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A Northumberland Alpine Gardener's Diary

This entry: 24 February 2008 by John Richards

Northumberland Diary. Entry 64.

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Nothing like starting out on a high! Epigaea gaultherioides has been on the brink of flowering throughout the cold spell. The moment the frosts relented and south-westerly zephyrs first caressed the garden some five days ago the first flowers opened and presently it is at its best. I grow it tucked into a peat wall in the 'petiolarid theatre', so it is covered with a frame-light at this time of year. Nevertheless, as a light frost is forecast tonight, I think it will be safer lifted into frost-free glass now that the flowers have opened. I did this last year and it came to no harm.

I suppose that in any short-list of the most beautiful alpines, Epigaea gaultherioides would have to take a place near the very top.

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Snowdrop-fest
After last week's mini-sax-fest, I thought I would show a few galanthus this week. First to figure is that old favourite 'S. Arnott'. There were only two snowdrops in the garden when we arrived over 18 years ago, a vigorous but otherwise unremarkable G. nivalis, and this large, handsome and also very vigorous plant which I am sure has to be the very well-known plant named for the Provost of Dumfries who sent it to Henry Elwes. Consulting 'Snowdrops' (Bishop, Davis & Grimshaw 2001), I see that it is classed as a G. plicatus cross. As I had always regarded it as a good form of G. nivalis, this caused me to examine it in the garden, and, sure enough, a few leaves showed signs of a turned-back margin to the leaf. I suppose this hybridity explains its undoubted vigour.

Snowdrop-fest

Last year (February 11th to be exact) I discussed a friend's giant and early-flowering G. woronowii. This has flourished in the intervening year, and continues to be twice the size and two weeks earlier than the form that predominates throughout the garden (and which originated in Randall Cooke's garden 'Kilbryde' from which it was liberated after Cooke's death in 1973). Cooke's woronowii is not yet in full flower here; indeed in some places it is scarcely through the ground, but 'Pat's giant' is almost past its best.

It will be seen that another distinguishing feature of 'Pat's Giant' is that it is a 'twin-spot', that it the inner segment mark has been reduced to the extent that it forms two separate small marks.

In many gardens, the Turkish (Black Sea coast mountains) G. woronowii was known for many years as G. ikariae, a species from islands in the north-eastern Aegean. Indeed, they are very similar. I am indebted to John Grimshaw for the gift of a plant of the real G. ikariae ('Butts variety'). As will be seen, the broad green leaves are darker and more matt in texture than the glossy leaves of G. woronowii, and the inner segment mark is much larger, covering at least half of the segment.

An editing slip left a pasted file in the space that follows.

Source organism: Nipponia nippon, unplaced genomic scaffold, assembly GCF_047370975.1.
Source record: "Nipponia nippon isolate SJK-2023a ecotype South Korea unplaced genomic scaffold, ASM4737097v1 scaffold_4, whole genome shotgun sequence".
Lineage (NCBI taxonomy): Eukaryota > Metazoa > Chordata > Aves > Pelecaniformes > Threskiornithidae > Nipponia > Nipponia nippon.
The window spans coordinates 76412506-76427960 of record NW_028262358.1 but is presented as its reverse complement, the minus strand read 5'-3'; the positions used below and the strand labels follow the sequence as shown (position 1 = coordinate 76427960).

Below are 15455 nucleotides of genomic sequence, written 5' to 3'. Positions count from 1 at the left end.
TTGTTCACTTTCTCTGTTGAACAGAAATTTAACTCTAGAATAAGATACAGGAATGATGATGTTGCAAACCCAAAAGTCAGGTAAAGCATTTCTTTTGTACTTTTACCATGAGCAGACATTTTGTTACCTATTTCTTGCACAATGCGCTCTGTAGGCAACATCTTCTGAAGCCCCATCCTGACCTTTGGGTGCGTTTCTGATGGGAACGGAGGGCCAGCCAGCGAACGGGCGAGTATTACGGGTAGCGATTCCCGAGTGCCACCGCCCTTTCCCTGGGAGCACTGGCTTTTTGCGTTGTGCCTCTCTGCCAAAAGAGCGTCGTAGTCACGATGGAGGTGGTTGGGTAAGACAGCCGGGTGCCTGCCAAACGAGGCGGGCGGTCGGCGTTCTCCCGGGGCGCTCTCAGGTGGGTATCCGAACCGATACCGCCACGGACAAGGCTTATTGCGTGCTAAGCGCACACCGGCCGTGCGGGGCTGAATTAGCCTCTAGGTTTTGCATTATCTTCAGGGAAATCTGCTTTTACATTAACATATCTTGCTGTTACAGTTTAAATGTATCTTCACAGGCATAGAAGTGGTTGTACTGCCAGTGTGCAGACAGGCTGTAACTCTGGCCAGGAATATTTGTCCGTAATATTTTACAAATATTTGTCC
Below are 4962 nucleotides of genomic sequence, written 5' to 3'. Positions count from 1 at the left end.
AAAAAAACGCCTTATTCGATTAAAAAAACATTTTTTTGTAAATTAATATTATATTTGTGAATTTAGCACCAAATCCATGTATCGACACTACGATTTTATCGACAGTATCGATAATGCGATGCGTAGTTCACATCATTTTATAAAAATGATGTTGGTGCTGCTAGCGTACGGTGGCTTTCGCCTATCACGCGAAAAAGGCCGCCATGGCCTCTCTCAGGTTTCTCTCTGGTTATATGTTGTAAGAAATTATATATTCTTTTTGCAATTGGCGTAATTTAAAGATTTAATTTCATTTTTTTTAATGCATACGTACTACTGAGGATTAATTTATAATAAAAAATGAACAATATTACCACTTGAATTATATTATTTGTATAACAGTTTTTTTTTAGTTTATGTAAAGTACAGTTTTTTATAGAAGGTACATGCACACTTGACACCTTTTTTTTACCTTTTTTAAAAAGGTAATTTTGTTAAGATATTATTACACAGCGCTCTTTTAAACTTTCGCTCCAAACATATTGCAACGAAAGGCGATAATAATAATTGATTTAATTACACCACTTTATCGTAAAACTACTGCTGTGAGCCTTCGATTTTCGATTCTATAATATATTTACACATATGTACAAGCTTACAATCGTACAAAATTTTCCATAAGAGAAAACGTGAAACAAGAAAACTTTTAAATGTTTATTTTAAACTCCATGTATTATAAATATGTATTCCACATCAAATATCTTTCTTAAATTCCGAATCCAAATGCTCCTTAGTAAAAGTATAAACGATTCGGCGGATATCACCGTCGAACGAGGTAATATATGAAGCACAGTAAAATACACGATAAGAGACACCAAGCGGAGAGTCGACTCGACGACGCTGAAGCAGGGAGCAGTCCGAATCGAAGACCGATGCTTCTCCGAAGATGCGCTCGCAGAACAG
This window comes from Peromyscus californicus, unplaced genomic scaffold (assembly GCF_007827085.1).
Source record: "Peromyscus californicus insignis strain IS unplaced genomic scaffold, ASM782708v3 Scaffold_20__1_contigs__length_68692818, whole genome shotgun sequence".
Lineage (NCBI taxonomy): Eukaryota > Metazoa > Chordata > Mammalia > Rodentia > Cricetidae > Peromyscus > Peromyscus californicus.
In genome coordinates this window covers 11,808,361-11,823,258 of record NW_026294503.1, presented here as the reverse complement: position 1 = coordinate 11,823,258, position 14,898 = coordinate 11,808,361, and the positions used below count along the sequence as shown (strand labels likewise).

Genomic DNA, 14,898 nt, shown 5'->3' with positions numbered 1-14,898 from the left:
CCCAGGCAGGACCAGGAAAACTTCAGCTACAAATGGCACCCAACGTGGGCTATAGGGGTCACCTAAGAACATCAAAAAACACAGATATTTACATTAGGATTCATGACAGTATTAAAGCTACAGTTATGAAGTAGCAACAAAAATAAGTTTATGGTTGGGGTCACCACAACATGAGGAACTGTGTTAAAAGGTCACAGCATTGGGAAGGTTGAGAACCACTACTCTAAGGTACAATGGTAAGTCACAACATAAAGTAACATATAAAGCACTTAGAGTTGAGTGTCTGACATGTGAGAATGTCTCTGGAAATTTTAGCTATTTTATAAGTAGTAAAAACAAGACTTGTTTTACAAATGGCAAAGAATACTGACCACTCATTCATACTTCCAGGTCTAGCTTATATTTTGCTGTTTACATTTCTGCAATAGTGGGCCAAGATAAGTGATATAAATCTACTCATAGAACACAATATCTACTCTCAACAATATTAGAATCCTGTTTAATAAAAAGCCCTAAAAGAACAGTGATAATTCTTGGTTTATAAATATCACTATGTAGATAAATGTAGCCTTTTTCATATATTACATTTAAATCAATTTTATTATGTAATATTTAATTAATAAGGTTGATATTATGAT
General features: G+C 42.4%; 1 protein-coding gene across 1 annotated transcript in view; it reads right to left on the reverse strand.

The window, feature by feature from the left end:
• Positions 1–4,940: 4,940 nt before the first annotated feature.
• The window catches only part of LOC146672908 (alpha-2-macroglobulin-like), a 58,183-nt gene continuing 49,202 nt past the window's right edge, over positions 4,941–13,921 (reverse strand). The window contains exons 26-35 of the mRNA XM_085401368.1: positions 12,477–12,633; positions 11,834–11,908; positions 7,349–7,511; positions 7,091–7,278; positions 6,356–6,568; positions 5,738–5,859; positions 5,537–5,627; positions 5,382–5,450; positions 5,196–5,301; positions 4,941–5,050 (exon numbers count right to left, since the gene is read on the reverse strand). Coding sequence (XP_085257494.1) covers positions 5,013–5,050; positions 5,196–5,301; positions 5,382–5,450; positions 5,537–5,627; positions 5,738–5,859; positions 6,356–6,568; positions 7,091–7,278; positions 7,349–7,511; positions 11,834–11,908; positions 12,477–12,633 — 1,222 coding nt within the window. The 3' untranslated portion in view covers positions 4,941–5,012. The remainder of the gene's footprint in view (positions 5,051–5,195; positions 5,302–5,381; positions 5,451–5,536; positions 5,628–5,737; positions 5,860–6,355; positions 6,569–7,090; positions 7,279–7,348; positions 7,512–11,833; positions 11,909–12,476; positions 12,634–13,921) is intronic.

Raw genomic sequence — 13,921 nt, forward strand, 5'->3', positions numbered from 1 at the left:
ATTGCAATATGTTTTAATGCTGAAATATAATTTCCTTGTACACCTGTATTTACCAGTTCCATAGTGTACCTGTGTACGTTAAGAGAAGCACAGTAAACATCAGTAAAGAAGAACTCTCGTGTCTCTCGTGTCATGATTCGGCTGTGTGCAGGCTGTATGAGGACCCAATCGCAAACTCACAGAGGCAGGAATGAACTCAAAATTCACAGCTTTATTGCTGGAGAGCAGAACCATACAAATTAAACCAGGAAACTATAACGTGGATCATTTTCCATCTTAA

Two weeks ago I figured a viridescent snowdrop rather prematurely, as it was as yet scarcely in flower. This is the plant that I had found under brambles in a lane near here a few years back. It is now in full flower. I accidentally stumbled on plate 60 in 'Snowdrops' that shows the different between 'Viridapice' and 'Warei'. The latter has extraordinarily long bracts ('spathes') which clearly match my plant much better. Of course, if it arose de novo and not as a garden throw-out (quite an expensive reject!), technically it is neither, but a new variety. However, it is so similar to 'Warei' that I think it should do service under this moniker until proved different.

Not all scillas are reliable in the garden, but Scilla mischenkoana (S. tubergeniana as was) is a star, and thrives in a variety of locations from raised scree beds to leaf-mould under rhodos. It seems to start flowering almost before it has emerged from the ground, and is the most beautiful pale sky-blue. A plant for everyone!

Continuing with the theme of spring bulbs, I figured both Crocus imperati and C. etruscus last year, but this year they have opened together, allowing a direct comparison. They are undoubtedly closely related (as so they should be, both originating from the Italian mainland), but the stigma clearly differs, being far more robust in C. etruscus on the right.

A newcomer here is Crocus dalmaticus. This came from Gothenburg Botanic Garden seed, which was only sown in the spring of 2004, and so is three years old, something of a record time to flowering for a crocus here. Of course it may become more impressive when it gets older and bigger, but this really is a dinky little plant, as small as C. cambessedesii, and nothing like as robust and attractive as the form that Robert Rolfe exhibits so successfully.

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